Growing up in Mexico City, Sarah Goslin ’15 knew she wanted to travel the world, so global programs were at the top of her college priority list. In 2013 she conducted fieldwork in France, Morocco and Spain, and last year, while studying abroad through the Dickinson in Toulouse program, Sarah got involved with a Polish theatre group, led by a University of Toulouse professor. After she returned to Dickinson, she reunited briefly with the Polish troupe to take part in an international theatre festival in Belgium. Fresh from that trip, she discusses her experiences at Dickinson and abroad.
Clubs and organizations:
Dean’s List and Alpha Lamba Delta.
The Alchemist by Paolo Coehlo.
The Grand Budapest Hotel.
On choosing Dickinson:
I grew up in Mexico City, and being in an internationally focused environment is important to me. I chose Dickinson because of its focus on global education. I also wanted to study abroad for a year in France, and I liked what I learned about the Toulouse program.
Favorite place on campus:
Favorite Dining Hall food:
Grilled chicken on College Farm greens.
The Mediterranean Migration Mosaic gave me a chance to practice sociology skills I learned in class while working toward a final research project. After spending the first month [of the Mosaic] on campus, learning about immigration from North Africa to Europe, we spent six weeks doing fieldwork in France, Morocco and Spain. During this time we met immigrants from Morocco and other parts of Africa. We also interviewed mayors of small towns and leaders of NGOs and other associations designed to help immigrants in France and Spain.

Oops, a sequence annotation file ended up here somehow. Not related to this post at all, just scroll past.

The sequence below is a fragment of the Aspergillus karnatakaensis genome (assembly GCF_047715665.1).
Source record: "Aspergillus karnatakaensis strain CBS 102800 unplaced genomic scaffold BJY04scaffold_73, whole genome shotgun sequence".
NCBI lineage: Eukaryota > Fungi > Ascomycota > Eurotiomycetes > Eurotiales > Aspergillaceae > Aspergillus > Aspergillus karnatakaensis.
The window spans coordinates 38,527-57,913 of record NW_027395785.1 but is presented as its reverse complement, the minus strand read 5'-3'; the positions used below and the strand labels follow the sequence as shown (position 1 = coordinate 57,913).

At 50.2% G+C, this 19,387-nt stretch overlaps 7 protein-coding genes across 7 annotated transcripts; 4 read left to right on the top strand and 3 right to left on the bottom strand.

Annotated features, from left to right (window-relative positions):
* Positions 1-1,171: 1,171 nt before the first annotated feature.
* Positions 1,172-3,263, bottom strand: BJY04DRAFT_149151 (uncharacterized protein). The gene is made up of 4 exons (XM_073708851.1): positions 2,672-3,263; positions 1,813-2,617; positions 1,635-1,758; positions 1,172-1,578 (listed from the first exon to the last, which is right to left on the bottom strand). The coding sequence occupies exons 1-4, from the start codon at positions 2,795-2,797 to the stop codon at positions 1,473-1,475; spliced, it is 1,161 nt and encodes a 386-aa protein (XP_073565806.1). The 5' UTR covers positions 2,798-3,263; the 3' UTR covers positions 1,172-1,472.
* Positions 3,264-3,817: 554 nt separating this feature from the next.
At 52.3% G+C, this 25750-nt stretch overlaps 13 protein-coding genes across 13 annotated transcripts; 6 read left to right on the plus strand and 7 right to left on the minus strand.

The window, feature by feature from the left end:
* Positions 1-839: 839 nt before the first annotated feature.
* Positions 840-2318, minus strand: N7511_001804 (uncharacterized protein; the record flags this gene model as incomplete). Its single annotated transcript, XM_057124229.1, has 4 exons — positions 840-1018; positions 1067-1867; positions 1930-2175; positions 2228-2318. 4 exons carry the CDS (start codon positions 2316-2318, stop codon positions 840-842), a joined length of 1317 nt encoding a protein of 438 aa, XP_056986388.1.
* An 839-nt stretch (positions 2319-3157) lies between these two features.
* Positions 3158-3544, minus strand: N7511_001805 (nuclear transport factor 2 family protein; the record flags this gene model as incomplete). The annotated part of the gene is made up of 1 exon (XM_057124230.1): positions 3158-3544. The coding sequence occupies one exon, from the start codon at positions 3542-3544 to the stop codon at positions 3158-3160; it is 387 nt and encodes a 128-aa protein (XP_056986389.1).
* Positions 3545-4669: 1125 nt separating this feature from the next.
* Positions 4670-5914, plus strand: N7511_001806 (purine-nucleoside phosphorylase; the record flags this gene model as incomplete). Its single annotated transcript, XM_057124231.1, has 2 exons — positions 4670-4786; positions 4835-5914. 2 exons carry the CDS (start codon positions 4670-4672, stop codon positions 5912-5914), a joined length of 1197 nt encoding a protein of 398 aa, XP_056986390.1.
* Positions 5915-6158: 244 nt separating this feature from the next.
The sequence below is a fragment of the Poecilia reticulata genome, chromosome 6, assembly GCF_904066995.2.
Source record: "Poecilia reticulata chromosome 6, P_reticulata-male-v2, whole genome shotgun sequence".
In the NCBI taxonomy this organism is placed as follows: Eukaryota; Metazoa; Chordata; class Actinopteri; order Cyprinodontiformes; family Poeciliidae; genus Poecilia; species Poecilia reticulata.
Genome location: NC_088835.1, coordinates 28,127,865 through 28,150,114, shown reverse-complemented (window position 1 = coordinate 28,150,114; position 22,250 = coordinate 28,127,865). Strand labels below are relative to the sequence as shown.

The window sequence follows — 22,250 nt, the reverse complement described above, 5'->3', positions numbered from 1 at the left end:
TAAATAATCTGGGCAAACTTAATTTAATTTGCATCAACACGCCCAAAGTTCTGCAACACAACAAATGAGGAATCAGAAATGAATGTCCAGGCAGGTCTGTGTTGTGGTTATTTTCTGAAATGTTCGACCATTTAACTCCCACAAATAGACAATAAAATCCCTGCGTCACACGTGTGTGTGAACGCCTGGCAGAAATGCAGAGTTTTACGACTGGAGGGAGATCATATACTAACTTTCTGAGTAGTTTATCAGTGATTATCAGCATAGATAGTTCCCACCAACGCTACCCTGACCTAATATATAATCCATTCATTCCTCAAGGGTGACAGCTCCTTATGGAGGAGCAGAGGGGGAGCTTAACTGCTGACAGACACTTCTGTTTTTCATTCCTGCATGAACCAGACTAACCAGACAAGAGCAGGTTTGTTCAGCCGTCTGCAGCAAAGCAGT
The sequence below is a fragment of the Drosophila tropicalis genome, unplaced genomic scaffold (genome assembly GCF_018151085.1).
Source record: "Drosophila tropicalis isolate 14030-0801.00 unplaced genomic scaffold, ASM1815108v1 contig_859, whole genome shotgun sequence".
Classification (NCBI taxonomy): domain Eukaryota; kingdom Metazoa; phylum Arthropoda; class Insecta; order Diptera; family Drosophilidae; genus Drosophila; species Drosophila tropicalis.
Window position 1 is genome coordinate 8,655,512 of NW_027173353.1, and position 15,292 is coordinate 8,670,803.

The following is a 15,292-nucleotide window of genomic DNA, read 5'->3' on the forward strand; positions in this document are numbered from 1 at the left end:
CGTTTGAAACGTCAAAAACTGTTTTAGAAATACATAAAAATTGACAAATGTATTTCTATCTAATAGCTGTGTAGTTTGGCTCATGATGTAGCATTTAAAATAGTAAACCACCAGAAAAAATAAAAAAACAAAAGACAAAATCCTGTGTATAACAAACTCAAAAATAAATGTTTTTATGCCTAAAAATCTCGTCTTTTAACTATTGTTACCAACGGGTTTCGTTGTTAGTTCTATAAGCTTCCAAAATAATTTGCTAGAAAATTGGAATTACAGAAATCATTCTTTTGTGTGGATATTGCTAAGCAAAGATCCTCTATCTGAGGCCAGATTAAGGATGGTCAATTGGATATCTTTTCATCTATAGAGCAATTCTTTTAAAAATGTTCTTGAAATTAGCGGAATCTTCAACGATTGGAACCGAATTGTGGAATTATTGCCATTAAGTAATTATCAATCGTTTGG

As a kid, I wanted to be …
… an actress.
On studying abroad:
I spent both semesters of my junior year in Toulouse, France. It was a great life experience. I volunteered at a language-learning association, traveled across Europe, visited museums, did an internship and became involved in a play I would later perform in Belgium. It was a great feeling to look back after nine months and reflect on everything I had accomplished in an entirely new setting.
On performing internationally:
While in Toulouse, I performed in a multilingual a play, Princess Ivona, [as part of an] annual theatre festival at the University of Toulouse. (The playwright and the theatre company I performed with were Polish, but the director was also a professor at the university.) I performed in English; there also were parts written in German, Polish, French, Spanish, Catalan and Italian.
Our theatre company was selected to participate in Rencontres Internationales de Théâtre Universitaire (RITU), a festival at the University of Liège in Liège, Belgium, that featured eight troupes from seven different countries. While there, I performed in short plays and also attended a workshop given by a theatre professor from England. It was a fun and a unique opportunity for me to meet other university students from around the world who share my interests and to learn more about international theatre.
Published May 8, 2015